Children enjoy the story of the boy David fighting Goliath, but it is good for adults to revisit things they first encountered in childhood and explore them again.

Goliath was not an enormous giant, but certainly he was a head taller than the average man. 3,000 years ago the average height for a warrior was around 5-foot to 5-foot 3-inches. Some on the taller side might have been 5-foot 6-inches to 5-foot 9-inches. 

The oldest surviving version of the story is the Greek translation of the Book of Samuel, called the Septuagint. This was the most commonly used version at the time of Jesus. It says Goliath was “four cubits and a span,” (a cubit was about 18 inches and a span about 9 inches) so around 6-foot 9-inches tall. 

The oldest Hebrew version of 1 Samuel 17:3-4 from Qumran (the Dead Sea Scrolls find), agrees with the Septuagint. So does the oldest Greek version of the Christian Bible (fourth century AD), as well as the first century Jewish historian, Josephus.

From where did the idea come that he was 9-foot 9-inches (or “six cubits and a span”)? An alternate Jewish story was used in Jerome’s fourth century Latin translation, but the earliest copy in Hebrew of this alternative is in the Aleppo manuscript, produced in 935 AD (Professor Daniel Hays).

The English translation called the King James Version (KJV) was produced in 1611, and the translators borrowed the 9-foot 9-inches figure thinking it was correct. 

So the KJV — the most influential in our history — is not based on what we now know to be the oldest texts. The oldest versions puts Goliath around 6-foot 9-inches, not 9-foot 9-inches.

Some say the bronze armor of 125-130 pounds required a ten foot giant. But the average U.S. Marine often goes into battle with 130-plus pounds of gear.

The KJV also said his spear’s shaft was “like a weaver’s beam,” implying a huge size. Yigael Yadin showed this was a misunderstanding of a Hebrew word that actually referred to the leather thong on part of the spear, which when flicked gave added momentum and range to the throw. The looped cord looked like the looped cords on a weaver’s beam.

For many generations artists followed the KJV description and drew pictures of an enormous giant in illustrated Bibles. People with certain medical disorders can grow much taller than other people, however their height is not generally matched with athletic prowess.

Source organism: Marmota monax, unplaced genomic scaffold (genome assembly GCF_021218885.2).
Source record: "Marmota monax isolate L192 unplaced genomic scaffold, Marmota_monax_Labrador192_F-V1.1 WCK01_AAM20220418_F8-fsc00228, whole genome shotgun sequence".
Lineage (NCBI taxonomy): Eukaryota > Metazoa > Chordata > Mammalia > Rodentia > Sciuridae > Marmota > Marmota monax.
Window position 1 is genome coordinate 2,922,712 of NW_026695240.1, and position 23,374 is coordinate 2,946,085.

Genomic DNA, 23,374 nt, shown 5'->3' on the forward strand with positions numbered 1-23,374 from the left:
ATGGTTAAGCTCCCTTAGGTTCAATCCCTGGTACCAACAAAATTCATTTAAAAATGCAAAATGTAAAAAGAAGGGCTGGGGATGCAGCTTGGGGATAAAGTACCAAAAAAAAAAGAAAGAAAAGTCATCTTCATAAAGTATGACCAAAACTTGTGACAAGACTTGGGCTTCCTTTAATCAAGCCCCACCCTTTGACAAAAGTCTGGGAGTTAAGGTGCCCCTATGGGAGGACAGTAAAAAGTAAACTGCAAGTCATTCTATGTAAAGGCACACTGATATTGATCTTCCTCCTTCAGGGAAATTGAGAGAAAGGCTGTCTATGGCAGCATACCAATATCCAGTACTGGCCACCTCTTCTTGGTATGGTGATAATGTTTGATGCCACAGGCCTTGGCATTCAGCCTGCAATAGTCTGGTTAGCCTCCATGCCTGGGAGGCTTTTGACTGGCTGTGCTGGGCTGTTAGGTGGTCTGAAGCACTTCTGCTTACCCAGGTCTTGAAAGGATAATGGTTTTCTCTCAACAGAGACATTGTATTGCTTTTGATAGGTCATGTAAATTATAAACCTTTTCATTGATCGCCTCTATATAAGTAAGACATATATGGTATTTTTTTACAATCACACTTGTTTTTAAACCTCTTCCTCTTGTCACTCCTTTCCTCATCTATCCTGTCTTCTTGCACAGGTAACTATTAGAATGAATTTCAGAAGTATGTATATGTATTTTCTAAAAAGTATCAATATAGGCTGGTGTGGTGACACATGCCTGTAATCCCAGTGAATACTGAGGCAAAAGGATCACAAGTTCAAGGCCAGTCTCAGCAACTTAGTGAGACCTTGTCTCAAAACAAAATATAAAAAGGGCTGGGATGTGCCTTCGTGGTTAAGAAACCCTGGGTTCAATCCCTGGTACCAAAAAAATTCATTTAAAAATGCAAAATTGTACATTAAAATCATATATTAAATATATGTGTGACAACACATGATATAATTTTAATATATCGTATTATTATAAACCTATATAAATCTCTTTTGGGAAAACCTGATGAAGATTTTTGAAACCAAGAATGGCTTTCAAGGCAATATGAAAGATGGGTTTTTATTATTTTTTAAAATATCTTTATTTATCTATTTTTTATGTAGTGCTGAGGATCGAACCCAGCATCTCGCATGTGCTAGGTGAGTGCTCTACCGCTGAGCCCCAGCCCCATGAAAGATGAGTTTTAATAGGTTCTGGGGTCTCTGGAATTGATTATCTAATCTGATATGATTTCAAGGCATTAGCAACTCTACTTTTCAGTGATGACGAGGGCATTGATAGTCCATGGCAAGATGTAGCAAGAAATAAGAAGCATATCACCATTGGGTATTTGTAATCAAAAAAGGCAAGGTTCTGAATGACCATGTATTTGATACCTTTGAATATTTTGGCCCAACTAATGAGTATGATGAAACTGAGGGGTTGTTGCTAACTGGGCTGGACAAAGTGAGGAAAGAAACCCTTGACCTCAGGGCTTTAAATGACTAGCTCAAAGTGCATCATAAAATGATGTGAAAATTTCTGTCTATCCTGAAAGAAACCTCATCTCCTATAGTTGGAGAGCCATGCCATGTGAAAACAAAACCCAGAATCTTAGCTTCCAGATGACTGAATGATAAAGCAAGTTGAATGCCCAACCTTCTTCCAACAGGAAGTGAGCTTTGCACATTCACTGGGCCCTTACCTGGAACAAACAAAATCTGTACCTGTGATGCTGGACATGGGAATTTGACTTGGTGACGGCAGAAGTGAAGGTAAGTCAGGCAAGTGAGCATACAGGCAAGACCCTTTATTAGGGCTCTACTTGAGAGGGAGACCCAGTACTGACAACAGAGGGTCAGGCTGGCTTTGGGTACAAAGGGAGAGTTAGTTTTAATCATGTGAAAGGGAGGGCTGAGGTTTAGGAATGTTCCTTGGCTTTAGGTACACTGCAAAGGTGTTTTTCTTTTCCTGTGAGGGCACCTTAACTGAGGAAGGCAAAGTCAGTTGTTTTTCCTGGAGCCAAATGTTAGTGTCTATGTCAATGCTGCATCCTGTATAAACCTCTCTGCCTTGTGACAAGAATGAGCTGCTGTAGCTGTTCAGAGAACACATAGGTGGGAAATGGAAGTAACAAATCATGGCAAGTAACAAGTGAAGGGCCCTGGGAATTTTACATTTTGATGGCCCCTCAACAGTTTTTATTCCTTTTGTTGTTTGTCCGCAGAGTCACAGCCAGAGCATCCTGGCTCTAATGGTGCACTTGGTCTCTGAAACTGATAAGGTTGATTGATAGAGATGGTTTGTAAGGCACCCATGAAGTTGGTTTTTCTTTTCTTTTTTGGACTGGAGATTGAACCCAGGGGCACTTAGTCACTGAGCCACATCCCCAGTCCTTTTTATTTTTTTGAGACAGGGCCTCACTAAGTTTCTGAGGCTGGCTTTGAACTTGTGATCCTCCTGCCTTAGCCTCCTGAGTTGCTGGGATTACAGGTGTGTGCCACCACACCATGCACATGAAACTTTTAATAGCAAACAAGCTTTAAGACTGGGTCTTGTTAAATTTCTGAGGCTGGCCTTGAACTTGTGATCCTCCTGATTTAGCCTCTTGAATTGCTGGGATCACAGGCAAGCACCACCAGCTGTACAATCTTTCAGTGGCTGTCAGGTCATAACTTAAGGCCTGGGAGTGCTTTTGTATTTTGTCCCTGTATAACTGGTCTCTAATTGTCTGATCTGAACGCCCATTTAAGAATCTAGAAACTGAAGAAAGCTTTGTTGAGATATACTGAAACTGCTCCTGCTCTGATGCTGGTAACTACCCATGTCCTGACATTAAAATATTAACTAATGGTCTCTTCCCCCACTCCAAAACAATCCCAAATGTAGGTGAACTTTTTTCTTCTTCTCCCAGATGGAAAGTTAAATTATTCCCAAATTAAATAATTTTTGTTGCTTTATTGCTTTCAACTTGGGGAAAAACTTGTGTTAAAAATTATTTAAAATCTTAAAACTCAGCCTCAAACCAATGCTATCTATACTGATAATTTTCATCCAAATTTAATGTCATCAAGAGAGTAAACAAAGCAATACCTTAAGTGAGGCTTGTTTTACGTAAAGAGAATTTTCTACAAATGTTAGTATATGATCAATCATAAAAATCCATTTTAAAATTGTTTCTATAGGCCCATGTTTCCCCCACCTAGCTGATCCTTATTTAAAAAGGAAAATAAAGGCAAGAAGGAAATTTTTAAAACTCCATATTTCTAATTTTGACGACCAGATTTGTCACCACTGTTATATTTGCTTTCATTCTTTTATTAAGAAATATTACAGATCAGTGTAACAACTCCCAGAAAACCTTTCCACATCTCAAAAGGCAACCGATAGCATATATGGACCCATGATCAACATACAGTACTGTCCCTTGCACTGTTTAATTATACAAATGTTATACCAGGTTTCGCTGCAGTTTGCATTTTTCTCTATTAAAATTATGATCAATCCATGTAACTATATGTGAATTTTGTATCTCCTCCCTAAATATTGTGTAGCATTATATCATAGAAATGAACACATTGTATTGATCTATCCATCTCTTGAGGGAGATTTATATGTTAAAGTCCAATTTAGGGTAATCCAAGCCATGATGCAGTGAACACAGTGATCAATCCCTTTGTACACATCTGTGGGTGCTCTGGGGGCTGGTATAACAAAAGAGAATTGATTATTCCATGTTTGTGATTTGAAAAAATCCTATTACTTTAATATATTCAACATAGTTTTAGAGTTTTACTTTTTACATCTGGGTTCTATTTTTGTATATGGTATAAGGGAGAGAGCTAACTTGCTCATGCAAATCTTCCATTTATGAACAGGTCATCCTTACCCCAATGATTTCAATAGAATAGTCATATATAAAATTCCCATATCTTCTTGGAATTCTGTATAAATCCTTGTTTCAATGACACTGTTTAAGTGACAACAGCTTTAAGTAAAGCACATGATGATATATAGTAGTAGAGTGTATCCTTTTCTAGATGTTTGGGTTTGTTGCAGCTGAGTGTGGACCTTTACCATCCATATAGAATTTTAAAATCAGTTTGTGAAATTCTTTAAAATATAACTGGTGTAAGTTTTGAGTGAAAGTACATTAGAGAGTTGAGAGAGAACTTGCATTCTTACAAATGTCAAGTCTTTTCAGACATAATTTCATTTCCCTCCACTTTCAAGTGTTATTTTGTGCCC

Still, 6-foot 9-inches was extremely tall 3,000 years ago. David was a youth, so he may have been shorter than 5’ tall, at an enormous disadvantage in any match of physical strength.

Goliath was a Philistine champion, fighting to dominate the territory. Could anyone on the Israelite side match him in height? Yes, one man. Surprisingly this was King Saul.

First Samuel 9:2 says “from the shoulders up” Saul was taller than other Israelites, that is, he came the closest to Goliath in height. And Saul was the only Israelite with body armor of comparable quality to Goliath’s. Therefore Saul should have been the champion who represented Israel.

Why did Saul fear this combat? Goliath was trained in the art of warfare since his youth (17:33). Saul feared his skill and training, not his size.  

The implied criticism is that Saul failed to place his trust in God for both protection and assistance. Had he done so, it is implied that God would have honored him and given him the victory.  

Instead, a mere boy took his place. Maybe an older boy, a teenager, but still not the best picture of Israelite manhood. A mismatch with incredible bravery.

David had earlier risked his life to stand up to a Syrian brown bear and a lion, using an inexpensive but deadly weapon — the sling — in order to protect his father’s sheep. Shepherd slingers in the Balearic Islands a generation ago showed they could hit a predator at over 100 feet, sending a stone with deadly accuracy (Foster Grunfeld, “The Unsung Sling” in The Quarterly

Journal of Military History, 1996). 

But David also used cunning, advancing sideways, distracting Goliath with a staff, as though approaching for hand-to-hand combat. Meanwhile he hid the sling behind him while advancing within range of Goliath’s throw. The great warrior could have impaled David with his spear but missed his opportunity.

Is there a lesson for us? David could not offer everything that Saul could offer in size and experience, but he offered what he had for God’s use, trusting in God to take care of the outcome.

The Rev. Mark Koonz is pastor of Emmanuel Lutheran Church in Walla Walla. Email him at EmmanuelOffice@wwelc.org or call him at 509-525-6872. Pastors in the U-B circulation area are encouraged to write 500- to 700-word columns. Send them to jeffpetersen@wwub.com.

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